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5 Must-Try Dishes to taste in the Murcia Region

Must Try Dish from Murcia

By Alyssa C.,  Auxiliar de Conversación in Murcia 18/19.

One of the best ways to really understand a new country and experience the local culture is through food. Especially in Spain where eating is a big part of Spaniards daily lives. Eating is not to be rushed, it’s to be enjoyed with friends over a few hours with many different plates. If you’re looking for something typical in the region of Murcia to eat, you won’t search long. You’ll find something in every bar you go to, they all have a variety of tapas for you to choose from. Here’s my list of 5 must-try dishes in Murcia, and some extra about desserts and produce.

My Top 5 Must-Try Dishes in Murcia

Pastel de Carne

You will be sure to spot these light delicate pies in most bakers in Murcia. The pies filled with spiced meat and sometimes a boiled egg also topped with dozens of thin layers of pastry that are carefully placed to make the signature swirl that tops these pies They’re a cheap snack, make sure to warm it up to enjoy it the most.

Ensalada Murciana

A salad using all the local ingredients that is fresh and light. It is available at basically every bar you walk into in Murcia. Fresh tomatoes, onions, tuna, olives, boiled eggs with a bit of olive oil. It’s a great light meal with some really nice complimenting flavors.
A delicious meal in Out in Murcia


I first heard about Migas through the children at the school where I work. They said Migas was a favorite of theirs and when I asked what it was their reply was “You eat it when it rains.” I think it goes without saying I was more confused than before I asked the question. On the following rainy day, much to my surprise, there were signs out of most cafeterias and bars with Migas on them. Although there is a variety of ways in which they serve them, my first taste was in a pueblo outside of city center. It had full garlic cloves and small pieces of sausage mixed in with a soft and chewy base. To make it you use dry bread mixed with water and olive oil and it creates this special Migas mixture. It’s the perfect comfort food for a rainy Spanish day.

Arroz Caldero

This dish literally translates to cauldron rice. It was first introduced in many seaside towns as a way to use smaller fish caught that weren’t good enough to sell on their own. You can find this dish as the main course on many menus del dia throughout Murcia and packed with flavor.


Another Murcian treat that had me confused when I first spotted locals nibbling on sugar-coated leaves is paparajote. Lemon-tree leaves battered in eggs, flour, and a cinnamon sugar coating. Very typical of Murcia and mostly eaten during the Spring Festival. Don’t be mistaken like I was and take a full bite of the sweet treat. You actually remove the leaf first and only enjoy the crunchy outside.

All About the Sweets and The Produce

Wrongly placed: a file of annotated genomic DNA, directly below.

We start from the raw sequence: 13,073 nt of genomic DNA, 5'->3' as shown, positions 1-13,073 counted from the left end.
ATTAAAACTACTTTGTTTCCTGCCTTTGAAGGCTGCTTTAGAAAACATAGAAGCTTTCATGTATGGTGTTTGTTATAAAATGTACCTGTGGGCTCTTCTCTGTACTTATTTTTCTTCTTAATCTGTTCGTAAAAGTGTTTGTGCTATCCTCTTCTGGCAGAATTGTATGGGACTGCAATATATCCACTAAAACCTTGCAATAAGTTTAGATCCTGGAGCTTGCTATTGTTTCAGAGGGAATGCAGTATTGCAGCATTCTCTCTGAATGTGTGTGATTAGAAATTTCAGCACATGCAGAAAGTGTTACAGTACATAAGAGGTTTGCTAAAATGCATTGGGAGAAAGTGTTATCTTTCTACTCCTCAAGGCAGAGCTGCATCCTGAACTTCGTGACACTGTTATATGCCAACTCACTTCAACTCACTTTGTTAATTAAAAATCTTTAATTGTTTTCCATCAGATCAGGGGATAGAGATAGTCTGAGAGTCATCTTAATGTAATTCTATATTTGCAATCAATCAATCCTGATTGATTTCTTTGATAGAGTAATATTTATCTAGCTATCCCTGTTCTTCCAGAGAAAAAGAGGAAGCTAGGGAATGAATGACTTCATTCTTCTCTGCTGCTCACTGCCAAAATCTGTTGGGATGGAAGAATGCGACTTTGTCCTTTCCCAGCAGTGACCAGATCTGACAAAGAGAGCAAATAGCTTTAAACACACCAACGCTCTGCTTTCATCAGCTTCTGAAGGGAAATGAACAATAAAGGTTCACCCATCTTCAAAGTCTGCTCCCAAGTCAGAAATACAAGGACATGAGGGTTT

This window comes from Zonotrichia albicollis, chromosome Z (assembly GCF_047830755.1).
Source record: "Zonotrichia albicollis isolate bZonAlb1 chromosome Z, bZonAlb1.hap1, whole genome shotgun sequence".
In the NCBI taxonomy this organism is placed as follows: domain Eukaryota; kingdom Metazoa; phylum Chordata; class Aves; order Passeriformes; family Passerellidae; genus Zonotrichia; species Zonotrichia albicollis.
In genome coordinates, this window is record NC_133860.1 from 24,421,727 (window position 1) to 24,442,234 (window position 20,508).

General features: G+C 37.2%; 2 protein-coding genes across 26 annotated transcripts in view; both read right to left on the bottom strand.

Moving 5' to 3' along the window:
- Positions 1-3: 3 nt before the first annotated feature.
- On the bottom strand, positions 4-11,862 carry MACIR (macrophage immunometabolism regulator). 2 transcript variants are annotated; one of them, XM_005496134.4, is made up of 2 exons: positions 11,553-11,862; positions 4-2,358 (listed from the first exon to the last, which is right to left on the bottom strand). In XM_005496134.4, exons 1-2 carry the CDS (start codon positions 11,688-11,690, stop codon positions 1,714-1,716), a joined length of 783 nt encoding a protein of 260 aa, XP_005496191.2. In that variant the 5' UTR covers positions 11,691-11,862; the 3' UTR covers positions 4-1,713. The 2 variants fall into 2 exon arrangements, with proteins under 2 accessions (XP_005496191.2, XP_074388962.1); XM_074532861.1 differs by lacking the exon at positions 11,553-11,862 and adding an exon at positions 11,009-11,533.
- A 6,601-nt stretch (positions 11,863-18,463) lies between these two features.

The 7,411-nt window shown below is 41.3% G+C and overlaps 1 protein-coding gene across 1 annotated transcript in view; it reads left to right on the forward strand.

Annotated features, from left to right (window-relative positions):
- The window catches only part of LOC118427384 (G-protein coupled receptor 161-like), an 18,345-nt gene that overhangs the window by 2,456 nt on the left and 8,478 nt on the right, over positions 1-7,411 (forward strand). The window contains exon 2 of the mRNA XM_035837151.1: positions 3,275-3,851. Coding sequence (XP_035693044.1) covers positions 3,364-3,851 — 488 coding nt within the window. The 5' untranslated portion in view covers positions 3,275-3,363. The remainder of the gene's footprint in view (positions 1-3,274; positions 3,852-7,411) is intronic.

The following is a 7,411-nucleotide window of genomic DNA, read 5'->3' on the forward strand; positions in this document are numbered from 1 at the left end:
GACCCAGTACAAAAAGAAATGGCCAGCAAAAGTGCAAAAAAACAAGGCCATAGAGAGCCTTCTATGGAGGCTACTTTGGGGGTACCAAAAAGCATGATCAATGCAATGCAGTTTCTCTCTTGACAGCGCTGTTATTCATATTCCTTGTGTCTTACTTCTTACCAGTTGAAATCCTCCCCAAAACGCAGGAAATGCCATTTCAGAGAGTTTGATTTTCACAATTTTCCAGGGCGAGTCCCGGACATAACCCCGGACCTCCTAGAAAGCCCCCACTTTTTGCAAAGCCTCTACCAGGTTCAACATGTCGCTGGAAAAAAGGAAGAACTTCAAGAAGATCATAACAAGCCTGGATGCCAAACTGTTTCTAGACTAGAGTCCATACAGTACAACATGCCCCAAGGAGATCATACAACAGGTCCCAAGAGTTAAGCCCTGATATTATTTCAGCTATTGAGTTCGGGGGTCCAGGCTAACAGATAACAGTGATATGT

The Desserts

My Favorite pastry

Confiteria or Pasterlerias are shops that sell all different kinds of sweet treats in Spain. They make desserts on a daily basis. A personal favorite is a soft pretzel covered in a honey glaze with roasted hazelnuts sprinkled on the top. I have to seriously refrain from getting carried away and getting one every time I spot it through the glass when stopping for an afternoon coffee.

Fresh Produce

The fresh produce that is available in Murcia is some of the best I’ve ever had. Especially if you choose your fruits and vegetables within the season. The climate in Murcia is perfect for growing produce, and the region is often referred to as ‘Europe’s vegetable gardens’. During the winter months, artichokes are available in abundance. Murcians have adapted many traditional tapas to include artichokes. I’ve tried them a la plancha (grilled), chopped and covered with jamón serrano, and alcachofas de la Abuela. These last ones, fried and cooked in a dreamy beef broth and covered in pine nuts.

Any of the fresh produce a la plancha is a favorite of mine because it is just so fresh and juicy.

Driving through el campo in Murcia you get to see many different types of plants. Hundreds of lemon and orange trees, artichokes; and in very early spring the peach trees are in full bloom. Preparing to grow the most amazing, juiciest peaches I have ever had the pleasure of getting my hands sticky with.

If you enjoyed this post, don’t miss out the following article:
10 Spanish Plates You Should Try in Madrid
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6 Responses

  1. Wow, I didn’t realise Murcia had so many different local foods that I’ve never heard of. Tengo ganas a irme allí. Gracias

  2. I love paparajote! My boyfriend is from Murcia and when he first met he told me it was his favorite dessert. One day I tried it and accidentally bit the leaf inside. I didn’t know that you weren’t supposed to eat it. It was quite funny!

  3. I absolutely love the pastries in Murcia! They are my favorite. They go great with a café con leche 🙂

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